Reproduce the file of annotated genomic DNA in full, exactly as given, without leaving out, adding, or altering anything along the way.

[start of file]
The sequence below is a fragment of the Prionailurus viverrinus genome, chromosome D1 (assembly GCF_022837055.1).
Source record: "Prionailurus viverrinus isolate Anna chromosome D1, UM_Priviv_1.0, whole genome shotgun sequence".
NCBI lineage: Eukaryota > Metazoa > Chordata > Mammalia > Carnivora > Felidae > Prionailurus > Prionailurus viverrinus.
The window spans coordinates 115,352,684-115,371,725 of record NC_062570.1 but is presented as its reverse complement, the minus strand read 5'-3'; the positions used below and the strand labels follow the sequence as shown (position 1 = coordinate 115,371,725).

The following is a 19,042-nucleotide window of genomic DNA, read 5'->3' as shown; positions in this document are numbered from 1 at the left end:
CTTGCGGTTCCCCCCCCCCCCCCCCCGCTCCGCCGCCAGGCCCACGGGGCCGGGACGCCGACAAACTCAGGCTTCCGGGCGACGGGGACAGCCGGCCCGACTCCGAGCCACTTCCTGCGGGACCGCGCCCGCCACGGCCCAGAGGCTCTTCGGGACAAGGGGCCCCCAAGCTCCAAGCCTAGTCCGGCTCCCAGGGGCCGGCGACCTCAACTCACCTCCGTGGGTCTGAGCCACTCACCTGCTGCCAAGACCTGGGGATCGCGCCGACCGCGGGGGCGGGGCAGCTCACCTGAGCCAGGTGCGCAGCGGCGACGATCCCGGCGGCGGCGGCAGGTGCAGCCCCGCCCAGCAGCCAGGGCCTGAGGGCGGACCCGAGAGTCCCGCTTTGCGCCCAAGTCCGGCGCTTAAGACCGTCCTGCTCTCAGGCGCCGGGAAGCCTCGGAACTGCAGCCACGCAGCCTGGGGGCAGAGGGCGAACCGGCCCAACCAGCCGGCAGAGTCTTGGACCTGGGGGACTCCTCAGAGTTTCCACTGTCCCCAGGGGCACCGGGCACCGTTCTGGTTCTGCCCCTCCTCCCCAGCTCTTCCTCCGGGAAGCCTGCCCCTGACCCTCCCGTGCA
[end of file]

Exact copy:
The sequence below is a fragment of the Prionailurus viverrinus genome, chromosome D1 (assembly GCF_022837055.1).
Source record: "Prionailurus viverrinus isolate Anna chromosome D1, UM_Priviv_1.0, whole genome shotgun sequence".
NCBI lineage: Eukaryota > Metazoa > Chordata > Mammalia > Carnivora > Felidae > Prionailurus > Prionailurus viverrinus.
The window spans coordinates 115,352,684-115,371,725 of record NC_062570.1 but is presented as its reverse complement, the minus strand read 5'-3'; the positions used below and the strand labels follow the sequence as shown (position 1 = coordinate 115,371,725).

The following is a 19,042-nucleotide window of genomic DNA, read 5'->3' as shown; positions in this document are numbered from 1 at the left end:
CTTGCGGTTCCCCCCCCCCCCCCCCCGCTCCGCCGCCAGGCCCACGGGGCCGGGACGCCGACAAACTCAGGCTTCCGGGCGACGGGGACAGCCGGCCCGACTCCGAGCCACTTCCTGCGGGACCGCGCCCGCCACGGCCCAGAGGCTCTTCGGGACAAGGGGCCCCCAAGCTCCAAGCCTAGTCCGGCTCCCAGGGGCCGGCGACCTCAACTCACCTCCGTGGGTCTGAGCCACTCACCTGCTGCCAAGACCTGGGGATCGCGCCGACCGCGGGGGCGGGGCAGCTCACCTGAGCCAGGTGCGCAGCGGCGACGATCCCGGCGGCGGCGGCAGGTGCAGCCCCGCCCAGCAGCCAGGGCCTGAGGGCGGACCCGAGAGTCCCGCTTTGCGCCCAAGTCCGGCGCTTAAGACCGTCCTGCTCTCAGGCGCCGGGAAGCCTCGGAACTGCAGCCACGCAGCCTGGGGGCAGAGGGCGAACCGGCCCAACCAGCCGGCAGAGTCTTGGACCTGGGGGACTCCTCAGAGTTTCCACTGTCCCCAGGGGCACCGGGCACCGTTCTGGTTCTGCCCCTCCTCCCCAGCTCTTCCTCCGGGAAGCCTGCCCCTGACCCTCCCGTGCA